Nominal Versus Real Quantities

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When you read about economics, you are likely to hear terms such as "gross domestic product (GDP)," "interest rate," and "exchange rate" used pretty frequently. Despite each of these appearing as a single, well-defined entity, however, economists actually have two important variations on terms like these that they use behind the scenes. Even though it's not made obvious in the news, the distinction between "nominal" quantities and "real" quantities is actually quite important.

Nominal quantities are those quantities that are defined in terms of currency or prices. Nominal GDP, for example, is the current dollar value of all final goods produced in an economy. Similarly, a nominal interest rate states the percentage of your dollar investment that you receive in interest, and a nominal exchange rate defines the price of one country's currency in terms of another country's currency. In other words, nominal quantities are what you probably think of when you hear these terms.

Real quantities, on the other hand, attempt to describe the world in terms of units of stuff (i.e. goods and services) rather than units of currency. In this way, a real interest rate represents what percent more stuff you can buy in the future rather than today if you save your money, and a real exchange rate represents how many units of foreign stuff you can get for an equivalent unit of domestic stuff (or vice versa, depending on how the exchange rate is defined).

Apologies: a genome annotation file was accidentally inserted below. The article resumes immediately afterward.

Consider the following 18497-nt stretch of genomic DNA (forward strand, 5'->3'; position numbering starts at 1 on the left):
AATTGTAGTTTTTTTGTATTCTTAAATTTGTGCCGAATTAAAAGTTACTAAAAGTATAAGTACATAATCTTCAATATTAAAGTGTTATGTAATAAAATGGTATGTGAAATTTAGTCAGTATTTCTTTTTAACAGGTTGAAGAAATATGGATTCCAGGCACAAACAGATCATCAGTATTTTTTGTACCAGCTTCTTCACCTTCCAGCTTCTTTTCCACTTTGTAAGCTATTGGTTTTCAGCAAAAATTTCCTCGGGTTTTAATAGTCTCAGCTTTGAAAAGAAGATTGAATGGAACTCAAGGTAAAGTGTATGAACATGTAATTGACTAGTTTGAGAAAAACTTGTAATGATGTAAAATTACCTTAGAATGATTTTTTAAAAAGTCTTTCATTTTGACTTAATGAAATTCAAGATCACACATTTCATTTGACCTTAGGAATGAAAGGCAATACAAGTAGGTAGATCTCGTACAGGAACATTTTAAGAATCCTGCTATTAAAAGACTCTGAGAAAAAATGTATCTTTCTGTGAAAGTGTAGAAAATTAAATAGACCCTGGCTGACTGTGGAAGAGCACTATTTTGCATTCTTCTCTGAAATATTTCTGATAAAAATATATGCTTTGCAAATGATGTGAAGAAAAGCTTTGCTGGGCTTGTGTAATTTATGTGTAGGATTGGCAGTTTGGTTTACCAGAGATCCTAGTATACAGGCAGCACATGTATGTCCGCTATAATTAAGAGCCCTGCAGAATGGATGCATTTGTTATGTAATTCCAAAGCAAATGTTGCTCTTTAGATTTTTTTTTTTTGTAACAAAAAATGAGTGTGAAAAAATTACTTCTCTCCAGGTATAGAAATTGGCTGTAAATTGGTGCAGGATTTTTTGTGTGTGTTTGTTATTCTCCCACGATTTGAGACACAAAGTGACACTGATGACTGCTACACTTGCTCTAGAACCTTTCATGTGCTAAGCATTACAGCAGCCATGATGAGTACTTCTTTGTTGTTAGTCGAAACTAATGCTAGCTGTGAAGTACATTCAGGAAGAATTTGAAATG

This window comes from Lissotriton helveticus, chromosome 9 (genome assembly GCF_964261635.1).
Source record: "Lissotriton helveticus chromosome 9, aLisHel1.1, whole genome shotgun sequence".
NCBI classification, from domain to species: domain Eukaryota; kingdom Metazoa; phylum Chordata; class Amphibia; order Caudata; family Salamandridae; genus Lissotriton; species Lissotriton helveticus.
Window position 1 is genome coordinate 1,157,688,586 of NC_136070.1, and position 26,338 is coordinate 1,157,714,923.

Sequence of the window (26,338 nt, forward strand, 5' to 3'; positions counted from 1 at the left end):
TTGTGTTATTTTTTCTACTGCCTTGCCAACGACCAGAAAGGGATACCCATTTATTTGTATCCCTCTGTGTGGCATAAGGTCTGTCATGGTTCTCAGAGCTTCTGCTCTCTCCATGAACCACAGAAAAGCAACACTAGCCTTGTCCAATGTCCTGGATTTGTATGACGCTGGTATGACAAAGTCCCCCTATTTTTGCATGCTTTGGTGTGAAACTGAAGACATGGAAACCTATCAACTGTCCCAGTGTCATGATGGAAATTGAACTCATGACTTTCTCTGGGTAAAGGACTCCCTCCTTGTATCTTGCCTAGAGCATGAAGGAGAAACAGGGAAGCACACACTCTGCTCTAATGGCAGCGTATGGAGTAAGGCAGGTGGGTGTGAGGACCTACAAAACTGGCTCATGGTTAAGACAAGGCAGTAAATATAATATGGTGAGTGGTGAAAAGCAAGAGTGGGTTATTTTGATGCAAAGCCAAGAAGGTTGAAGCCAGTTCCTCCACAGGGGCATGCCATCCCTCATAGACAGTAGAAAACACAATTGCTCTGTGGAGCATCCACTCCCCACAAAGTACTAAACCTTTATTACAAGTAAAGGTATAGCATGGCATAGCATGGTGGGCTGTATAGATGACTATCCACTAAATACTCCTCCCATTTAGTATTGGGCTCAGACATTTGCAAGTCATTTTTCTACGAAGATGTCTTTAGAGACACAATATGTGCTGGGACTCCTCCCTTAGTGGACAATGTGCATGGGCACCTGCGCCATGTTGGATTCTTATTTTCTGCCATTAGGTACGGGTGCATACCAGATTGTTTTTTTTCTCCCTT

Real GDP is a bit more complicated since it's really hard to describe aggregate output in an economy without referring to prices. (What, other than price, would tell you that a Boeing 747 should count more in GDP than an ice cream cone?) Therefore, real GDP does use a measure of prices, but it uses a fixed set of prices that is constant from year to year.

Put more simply, real quantities are quantities that have been normalized to account for monetary factors such as price levels and inflation. The appeal of real quantities is that, as the name suggests, they represent actual goods and services and are determined by "real" factors in the economy rather than being driven by nominal changes in money and prices. Real GDP, at least in the long run, is determined by the amount of labor, capital, and technology in an economy. Real interest rates are determined by the supply of and demand for loanable funds. (The precise determinants of real exchange rates are somewhat less clear.) In other words, economists believe that changes in nominal factors such as the money supply only have a lasting impact on nominal rather than real quantities in an economy.